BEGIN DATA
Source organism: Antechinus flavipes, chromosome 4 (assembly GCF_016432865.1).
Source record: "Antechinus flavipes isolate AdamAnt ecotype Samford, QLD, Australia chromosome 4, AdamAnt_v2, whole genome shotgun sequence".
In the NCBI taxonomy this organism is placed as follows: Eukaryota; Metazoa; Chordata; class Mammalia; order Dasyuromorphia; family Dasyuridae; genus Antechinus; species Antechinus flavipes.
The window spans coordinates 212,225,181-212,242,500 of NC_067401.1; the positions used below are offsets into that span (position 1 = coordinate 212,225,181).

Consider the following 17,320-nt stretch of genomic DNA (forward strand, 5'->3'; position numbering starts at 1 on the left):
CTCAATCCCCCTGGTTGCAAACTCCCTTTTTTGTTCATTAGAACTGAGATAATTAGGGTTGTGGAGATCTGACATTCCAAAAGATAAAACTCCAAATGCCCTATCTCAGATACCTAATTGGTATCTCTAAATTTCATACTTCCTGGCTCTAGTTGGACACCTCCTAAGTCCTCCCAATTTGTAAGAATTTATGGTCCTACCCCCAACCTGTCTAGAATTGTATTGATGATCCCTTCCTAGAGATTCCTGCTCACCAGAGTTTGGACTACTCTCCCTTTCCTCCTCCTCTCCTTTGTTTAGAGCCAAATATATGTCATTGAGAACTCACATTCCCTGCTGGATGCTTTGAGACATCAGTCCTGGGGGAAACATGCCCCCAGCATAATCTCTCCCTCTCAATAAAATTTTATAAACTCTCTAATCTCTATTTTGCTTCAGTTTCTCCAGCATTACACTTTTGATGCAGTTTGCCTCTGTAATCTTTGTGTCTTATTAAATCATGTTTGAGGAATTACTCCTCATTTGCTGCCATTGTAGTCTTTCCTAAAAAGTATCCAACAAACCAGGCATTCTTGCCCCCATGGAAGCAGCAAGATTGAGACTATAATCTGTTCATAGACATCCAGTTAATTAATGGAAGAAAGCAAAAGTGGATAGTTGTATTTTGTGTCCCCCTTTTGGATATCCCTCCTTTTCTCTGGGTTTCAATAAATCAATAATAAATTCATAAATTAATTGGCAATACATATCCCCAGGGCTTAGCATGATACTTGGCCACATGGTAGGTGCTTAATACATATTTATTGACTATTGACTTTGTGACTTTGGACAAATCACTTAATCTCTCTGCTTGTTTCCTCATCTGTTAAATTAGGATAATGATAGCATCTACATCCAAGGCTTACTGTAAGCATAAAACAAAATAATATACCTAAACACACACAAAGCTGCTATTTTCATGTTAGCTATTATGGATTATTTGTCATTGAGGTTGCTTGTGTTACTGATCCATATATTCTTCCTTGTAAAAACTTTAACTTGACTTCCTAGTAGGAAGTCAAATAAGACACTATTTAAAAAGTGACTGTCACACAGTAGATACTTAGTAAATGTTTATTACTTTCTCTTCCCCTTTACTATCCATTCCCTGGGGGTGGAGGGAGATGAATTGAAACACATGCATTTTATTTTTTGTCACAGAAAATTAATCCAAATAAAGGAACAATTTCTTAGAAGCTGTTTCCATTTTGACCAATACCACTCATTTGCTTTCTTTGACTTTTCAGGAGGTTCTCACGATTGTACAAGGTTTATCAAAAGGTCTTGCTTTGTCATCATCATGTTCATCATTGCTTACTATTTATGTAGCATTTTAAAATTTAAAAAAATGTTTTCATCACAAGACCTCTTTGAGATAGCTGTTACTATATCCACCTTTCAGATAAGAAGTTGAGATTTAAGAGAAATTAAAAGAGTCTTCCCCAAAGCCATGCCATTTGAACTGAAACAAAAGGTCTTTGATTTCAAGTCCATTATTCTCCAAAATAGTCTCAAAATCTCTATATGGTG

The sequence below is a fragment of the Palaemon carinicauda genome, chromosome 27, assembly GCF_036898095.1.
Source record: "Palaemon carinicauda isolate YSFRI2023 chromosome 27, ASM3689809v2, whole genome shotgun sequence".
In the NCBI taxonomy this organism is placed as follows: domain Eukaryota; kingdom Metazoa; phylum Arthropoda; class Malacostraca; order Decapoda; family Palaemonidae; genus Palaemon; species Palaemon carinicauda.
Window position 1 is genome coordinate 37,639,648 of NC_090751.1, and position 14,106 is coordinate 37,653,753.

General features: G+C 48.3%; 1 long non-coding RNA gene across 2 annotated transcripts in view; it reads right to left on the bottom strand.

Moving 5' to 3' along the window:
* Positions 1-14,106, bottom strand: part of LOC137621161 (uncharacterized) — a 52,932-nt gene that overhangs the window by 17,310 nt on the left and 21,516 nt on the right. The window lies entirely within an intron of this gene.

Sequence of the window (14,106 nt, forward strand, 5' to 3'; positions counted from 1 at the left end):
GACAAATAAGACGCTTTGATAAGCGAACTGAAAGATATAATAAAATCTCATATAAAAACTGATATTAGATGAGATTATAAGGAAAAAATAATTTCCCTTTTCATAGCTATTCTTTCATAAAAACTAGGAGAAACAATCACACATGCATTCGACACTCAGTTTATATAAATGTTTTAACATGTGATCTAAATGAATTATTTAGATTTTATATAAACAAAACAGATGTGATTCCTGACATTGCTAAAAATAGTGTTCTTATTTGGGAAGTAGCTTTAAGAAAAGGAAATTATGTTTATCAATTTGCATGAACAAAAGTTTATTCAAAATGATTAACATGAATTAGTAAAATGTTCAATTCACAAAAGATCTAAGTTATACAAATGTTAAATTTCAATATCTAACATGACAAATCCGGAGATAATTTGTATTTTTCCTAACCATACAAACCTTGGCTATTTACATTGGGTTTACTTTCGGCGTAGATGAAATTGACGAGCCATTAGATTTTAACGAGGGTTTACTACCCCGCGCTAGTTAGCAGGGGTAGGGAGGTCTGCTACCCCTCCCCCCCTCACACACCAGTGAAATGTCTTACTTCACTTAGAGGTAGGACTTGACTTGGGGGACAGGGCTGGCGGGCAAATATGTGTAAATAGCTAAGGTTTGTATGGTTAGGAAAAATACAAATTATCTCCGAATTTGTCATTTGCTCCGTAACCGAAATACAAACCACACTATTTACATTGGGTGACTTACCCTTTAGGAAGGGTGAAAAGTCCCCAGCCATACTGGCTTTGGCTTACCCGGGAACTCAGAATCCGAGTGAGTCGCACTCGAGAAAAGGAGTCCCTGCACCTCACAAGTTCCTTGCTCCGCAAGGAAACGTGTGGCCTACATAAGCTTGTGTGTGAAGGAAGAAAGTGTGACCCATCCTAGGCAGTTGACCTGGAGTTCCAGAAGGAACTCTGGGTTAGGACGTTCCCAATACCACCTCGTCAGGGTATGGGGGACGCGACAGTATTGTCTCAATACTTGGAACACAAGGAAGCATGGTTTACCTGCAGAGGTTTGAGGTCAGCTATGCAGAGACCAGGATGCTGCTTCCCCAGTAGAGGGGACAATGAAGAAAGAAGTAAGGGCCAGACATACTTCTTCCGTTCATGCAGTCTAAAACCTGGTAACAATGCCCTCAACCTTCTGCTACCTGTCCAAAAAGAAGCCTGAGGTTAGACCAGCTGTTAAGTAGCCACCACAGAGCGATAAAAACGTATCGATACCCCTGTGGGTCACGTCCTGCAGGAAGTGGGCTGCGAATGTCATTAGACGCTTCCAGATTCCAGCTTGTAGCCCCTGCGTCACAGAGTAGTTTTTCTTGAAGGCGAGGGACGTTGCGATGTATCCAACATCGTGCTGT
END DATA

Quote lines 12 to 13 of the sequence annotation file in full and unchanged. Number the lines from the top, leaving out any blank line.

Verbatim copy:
Moving 5' to 3' along the window:
* Positions 1-14,106, bottom strand: part of LOC137621161 (uncharacterized) — a 52,932-nt gene that overhangs the window by 17,310 nt on the left and 21,516 nt on the right. The window lies entirely within an intron of this gene.